C++ provides a rich operator environment. An operator is a symbol that tells the compiler to perform a specific mathematical or logical manipulation.

- Arithmetic Operators
- Relational Operators
- Logical Operators
- Assignment Operators
- Compound Assignments
- Increment / Decrement Operators

- C++ defines the following arithmetic operators:

Operator |
Description |

+ | Addition |

- | Subtraction |

* | Multiplication |

/ | Division |

% | Modulus |

++ | Increment |

-- | Decrement |

- Relational operators evaluate values on the left and right side of the operator and return the relation as either True or False.

Operator |
Description |

== | is equal to |

< | is less than |

> | is greater than |

<= | is less than or equal to |

>= | is greater than or equal to |

!= | is not equal to |

- The logical operators are used to support the basic logical operations AND, OR, and NOT.

Operator |
Description |

&& | AND |

|| | OR |

! | NOT |

- These operators are useful when assigning values to variables.

var = expression; int x, y, z; x = y = z = 100; // set x, y, and z to 100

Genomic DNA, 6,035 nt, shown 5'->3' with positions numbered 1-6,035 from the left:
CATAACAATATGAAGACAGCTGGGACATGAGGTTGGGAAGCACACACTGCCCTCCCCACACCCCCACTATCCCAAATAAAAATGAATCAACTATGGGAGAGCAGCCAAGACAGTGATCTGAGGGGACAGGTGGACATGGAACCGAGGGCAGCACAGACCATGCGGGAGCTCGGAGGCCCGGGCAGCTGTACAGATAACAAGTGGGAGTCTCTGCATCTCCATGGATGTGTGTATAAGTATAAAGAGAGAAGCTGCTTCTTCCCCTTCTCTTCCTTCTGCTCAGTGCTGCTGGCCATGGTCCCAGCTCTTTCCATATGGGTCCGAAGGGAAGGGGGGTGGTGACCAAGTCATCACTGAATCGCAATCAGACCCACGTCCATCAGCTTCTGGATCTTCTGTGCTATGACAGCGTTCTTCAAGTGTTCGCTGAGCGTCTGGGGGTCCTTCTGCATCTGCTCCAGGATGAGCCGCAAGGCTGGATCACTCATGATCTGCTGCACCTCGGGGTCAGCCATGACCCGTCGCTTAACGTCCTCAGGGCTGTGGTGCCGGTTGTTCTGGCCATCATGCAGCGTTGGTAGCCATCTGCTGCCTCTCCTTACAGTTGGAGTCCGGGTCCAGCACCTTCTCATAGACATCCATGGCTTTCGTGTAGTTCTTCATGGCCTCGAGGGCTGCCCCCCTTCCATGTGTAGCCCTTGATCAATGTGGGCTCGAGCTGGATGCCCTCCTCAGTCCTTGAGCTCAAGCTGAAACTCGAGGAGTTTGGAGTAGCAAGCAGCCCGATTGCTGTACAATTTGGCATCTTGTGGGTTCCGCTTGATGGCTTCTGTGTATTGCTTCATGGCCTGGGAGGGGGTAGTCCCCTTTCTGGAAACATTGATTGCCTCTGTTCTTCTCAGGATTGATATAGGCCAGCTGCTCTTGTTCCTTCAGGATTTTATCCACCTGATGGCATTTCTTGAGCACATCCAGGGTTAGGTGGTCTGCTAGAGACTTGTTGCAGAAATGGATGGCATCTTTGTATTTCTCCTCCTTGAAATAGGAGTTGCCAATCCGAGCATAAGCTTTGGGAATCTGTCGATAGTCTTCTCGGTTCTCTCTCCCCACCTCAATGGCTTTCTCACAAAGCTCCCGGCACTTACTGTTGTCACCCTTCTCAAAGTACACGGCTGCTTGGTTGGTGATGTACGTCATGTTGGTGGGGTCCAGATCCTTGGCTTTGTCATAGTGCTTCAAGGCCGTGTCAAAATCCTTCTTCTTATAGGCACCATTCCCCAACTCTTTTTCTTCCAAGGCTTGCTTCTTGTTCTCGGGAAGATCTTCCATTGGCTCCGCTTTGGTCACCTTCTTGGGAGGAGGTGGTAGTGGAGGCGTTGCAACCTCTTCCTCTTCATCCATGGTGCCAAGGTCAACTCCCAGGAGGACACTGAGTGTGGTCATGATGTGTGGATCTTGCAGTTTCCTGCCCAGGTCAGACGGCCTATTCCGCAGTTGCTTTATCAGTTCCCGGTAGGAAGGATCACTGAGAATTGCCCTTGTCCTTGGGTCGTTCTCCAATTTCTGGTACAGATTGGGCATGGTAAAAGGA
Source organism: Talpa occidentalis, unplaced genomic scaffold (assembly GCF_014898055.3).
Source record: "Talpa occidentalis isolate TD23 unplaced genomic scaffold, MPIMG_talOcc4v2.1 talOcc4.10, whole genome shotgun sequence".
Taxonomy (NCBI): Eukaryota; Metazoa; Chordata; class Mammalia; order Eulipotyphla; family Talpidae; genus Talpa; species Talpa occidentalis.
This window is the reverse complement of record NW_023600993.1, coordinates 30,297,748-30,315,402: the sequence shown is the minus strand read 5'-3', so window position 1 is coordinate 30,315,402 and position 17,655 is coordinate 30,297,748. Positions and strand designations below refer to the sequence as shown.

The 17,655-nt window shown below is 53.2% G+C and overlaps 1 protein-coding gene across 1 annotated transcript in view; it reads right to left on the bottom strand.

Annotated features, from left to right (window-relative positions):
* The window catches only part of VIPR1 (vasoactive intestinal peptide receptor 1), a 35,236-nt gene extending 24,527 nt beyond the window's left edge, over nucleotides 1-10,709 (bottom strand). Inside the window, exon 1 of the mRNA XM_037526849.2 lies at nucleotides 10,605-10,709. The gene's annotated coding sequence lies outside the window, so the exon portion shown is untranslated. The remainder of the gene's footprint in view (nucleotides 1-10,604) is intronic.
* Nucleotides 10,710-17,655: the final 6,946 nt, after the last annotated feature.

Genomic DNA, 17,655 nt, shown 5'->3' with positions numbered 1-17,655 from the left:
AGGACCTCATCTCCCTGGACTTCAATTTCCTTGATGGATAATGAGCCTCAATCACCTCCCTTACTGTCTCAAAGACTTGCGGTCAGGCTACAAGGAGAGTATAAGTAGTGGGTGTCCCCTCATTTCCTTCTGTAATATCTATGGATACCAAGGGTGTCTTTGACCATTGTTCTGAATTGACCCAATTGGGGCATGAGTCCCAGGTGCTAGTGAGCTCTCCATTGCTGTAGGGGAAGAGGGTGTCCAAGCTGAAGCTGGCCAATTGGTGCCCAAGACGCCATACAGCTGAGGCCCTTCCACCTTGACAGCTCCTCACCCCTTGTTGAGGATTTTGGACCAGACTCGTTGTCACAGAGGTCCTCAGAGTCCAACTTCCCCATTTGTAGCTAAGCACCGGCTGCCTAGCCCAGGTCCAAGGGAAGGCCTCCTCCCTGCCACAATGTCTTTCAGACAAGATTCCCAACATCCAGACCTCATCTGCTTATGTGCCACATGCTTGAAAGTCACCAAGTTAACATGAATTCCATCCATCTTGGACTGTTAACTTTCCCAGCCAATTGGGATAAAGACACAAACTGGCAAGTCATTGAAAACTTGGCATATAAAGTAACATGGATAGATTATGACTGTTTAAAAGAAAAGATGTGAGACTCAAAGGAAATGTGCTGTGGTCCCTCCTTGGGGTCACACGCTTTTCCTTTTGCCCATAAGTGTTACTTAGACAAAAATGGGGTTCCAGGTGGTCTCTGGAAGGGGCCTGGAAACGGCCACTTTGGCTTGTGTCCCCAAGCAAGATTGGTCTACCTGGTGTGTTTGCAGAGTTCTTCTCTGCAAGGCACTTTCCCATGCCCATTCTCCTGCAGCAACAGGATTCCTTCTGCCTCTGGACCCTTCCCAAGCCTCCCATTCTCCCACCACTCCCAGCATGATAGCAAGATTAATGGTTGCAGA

- C++ provides special compound assignment operators that simplify the coding of certain assignment statements. Let’s begin with an example.

The assignment statement shown here:

x = x + 10; //can be written using a compound assignment as x += 10;

- The increment operator ++ modifies the operand by adding 1 to its value and cannot be used with constants for this reason.
- Given that i is a variable, both i++ (postfix notation) and ++i (prefix notation) raise the value of i by 1. In both cases the operation i=i+1 is performed.

++i i is incremented first and the new value of i is then applied, i++ the original value of i is applied before i is incremented.